Father and son shut off their thruster-packs, rotated ninety degrees and let the packs glow once more. Gently, they landed on the inner ring, on the Mercury-facing-side of the space habitat, kilometers from where they’d jumped. Unlatching the packs, they attached them with magnetic clamps to the nearby hatch. Ben Kluge faced his son, hard, dark eyes peering through his Plexiglas helmet. He put a hand on his son’s shoulder, squeezed. Marten nodded. His mouth was so dry that he didn’t dare try talking. He turned to the hatch and punched in the entry sequence — between them, he had the better memory. A puff of air escaped the opening hatch. Seconds later, they floated into the compression chamber. Marten’s heart hammered. He readied his tangler, licked his lips and checked his chronometer: two minutes to detonation.
Marten twitched, and berated himself for his fear.
His father flipped off his helmet, letting it hang against his broad back as he scratched his crewcut silver hair. He drew his needler, a wicked little gun of black plastic that seemed to disappear in his hand. He opened the inner hatch and floated into a utility corridor.
Following, Marten kept on his helmet. The corridor was uniformly gray, with float rails on the walls. They pulled themselves along, traveling fast to a bank of elevators, choosing the third from the left.
“Which floor?” said his father.
Marten checked his HUD (Heads Up Display) that played on his inner visor. “Fifteenth,” he whispered.
His father punched that in, the door closed and they rode the elevator in silence, the orange numbers on the function box changing rapidly. It was “nighttime” shift in this part of the Sun Works, the reason so few people were about. Soon 15 glowed bright and the elevator halted. As the door swished open, they entered a light-gravity area. Trotting along the passageway because of the twenty-five percent gravity, they turned into a larger corridor. Green and yellow arrows on the walls showed the directions to various terminals. They followed the yellow arrows and soon came to a door titled: FUELING STATION 943.
With his heart hammering, Marten re-gripped his tangler. This was it. His father’s lips bared back like a wolf’s as he reached for the door.
They entered a circular room lined with consoles and screens. Soft classical music played over the AP. A dark-bearded technician in a blue and gold jumpsuit sat with his back to them at a fueling board. He listened to a tall, red-suited PHC officer, a harsh-faced youth who spoke with the customary arrogance of his kind.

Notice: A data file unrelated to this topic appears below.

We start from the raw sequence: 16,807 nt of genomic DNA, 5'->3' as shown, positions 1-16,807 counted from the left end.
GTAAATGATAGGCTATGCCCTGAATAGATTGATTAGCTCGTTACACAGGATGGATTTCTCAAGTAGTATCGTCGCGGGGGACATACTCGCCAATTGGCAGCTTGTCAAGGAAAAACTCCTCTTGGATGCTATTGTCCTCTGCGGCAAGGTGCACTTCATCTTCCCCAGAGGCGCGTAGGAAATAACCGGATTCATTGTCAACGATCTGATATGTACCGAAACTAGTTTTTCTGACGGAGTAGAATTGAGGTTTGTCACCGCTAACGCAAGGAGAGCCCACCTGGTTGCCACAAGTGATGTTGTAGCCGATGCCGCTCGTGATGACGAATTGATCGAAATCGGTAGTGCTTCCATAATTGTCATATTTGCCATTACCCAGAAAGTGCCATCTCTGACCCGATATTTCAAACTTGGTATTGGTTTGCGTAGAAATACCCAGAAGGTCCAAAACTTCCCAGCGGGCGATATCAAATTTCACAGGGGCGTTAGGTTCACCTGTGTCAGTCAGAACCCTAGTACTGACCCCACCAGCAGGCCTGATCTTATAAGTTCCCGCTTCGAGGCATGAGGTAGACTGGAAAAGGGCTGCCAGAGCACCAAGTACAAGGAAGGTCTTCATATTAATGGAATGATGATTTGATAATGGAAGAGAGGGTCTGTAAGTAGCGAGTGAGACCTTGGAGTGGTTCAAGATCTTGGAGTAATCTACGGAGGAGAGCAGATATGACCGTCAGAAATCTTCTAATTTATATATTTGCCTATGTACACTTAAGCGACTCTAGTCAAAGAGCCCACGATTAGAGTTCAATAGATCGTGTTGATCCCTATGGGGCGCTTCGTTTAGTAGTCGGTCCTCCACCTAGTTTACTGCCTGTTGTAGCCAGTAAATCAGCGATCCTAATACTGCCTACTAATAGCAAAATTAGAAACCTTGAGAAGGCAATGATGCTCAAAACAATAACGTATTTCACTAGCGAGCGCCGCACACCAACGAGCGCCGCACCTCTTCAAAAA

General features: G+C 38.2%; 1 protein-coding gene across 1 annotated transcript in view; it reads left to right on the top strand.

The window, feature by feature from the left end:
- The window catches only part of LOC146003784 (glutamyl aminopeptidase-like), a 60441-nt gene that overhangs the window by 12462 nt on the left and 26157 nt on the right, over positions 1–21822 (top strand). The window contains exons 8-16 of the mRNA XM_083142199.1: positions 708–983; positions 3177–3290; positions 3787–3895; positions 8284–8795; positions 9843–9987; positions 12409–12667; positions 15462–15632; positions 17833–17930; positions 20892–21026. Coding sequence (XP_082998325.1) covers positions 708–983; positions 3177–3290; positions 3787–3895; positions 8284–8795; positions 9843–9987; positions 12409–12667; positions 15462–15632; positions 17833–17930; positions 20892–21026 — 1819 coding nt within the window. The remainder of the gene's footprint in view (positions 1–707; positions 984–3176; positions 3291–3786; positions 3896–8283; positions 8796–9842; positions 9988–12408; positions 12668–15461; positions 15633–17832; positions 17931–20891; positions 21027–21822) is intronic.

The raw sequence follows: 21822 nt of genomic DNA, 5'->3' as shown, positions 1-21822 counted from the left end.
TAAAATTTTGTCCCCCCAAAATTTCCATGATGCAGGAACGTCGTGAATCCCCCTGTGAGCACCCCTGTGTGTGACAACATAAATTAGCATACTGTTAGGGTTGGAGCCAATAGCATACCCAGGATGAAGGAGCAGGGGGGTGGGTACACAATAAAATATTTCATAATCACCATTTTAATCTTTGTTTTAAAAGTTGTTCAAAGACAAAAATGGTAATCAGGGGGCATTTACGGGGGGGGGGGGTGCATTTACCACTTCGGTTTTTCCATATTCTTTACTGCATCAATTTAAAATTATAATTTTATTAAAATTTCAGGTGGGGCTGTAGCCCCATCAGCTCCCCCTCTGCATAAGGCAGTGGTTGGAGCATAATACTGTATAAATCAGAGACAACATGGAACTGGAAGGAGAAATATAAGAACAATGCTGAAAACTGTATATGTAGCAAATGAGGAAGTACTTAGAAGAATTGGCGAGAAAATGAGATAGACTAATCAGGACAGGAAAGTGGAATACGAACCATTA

“Then double-check it! Triple-check it if you have to!”
The technician stared up at a screen showing fueling bots at work on a space tug. Perhaps he also saw their reflection in the screen, for he turned and his eyes widened. The PHC officer turned too, and after a second’s hesitation, he clawed at his holstered sidearm.
Marten was faster than his father, bringing up the tangler as he pressed the firing stud. A black, egg-shaped capsule exploded against the technician. Strong, sticky strands wrapped around him, entangling the man as his dark face flushed with fear. His father’s needler shot slivers of ice. Noiselessly, they punctured the PHC officer’s chest. A look of shocked surprise tore the arrogance from his face. He tried to gurgle as his knees buckled.
Ben Kluge bounded near the dying PHC officer, touching the needler over the heart as he pumped extra shots.
The technician’s sputters quit as terror twisted his features. “L-Look.”
“Shut up,” said Ben Kluge, pressing the needler against the technician’s forehead.
The man gobbled silently. Ben Kluge dragged him upright and propelled him toward an exit.
Avoiding looking at the dead officer, Marten shuffled to the fuel board. Sweat prickled under his neck-seal and his stomach lurched. He fumbled a plastic credcard cracker out of his tech-kit. He checked his chronometer, waited twelve seconds and then slid the card into the function box. His mother’s bio-computer had worked six long months on the credcard cracker, perfecting it to fool the system’s checks. He waited what seemed forever and then the fuel board’s green light blinked.
Marten heaved an explosive sigh. Kilometers from here in a secret docking bay, liquid hydrogen filled their stealth pod’s fuel tanks. He turned to tell his father.
Ben Kluge stumbled backward out of the exit. Blood squirted from his neck—so bright and red. His needler fired ice slivers; then the gun went click, click, click.
Marten was too shocked to speak.
With blood running down his vacc suit, Ben Kluge turned toward his boy. Then his head blossomed, blood and bone showering everywhere.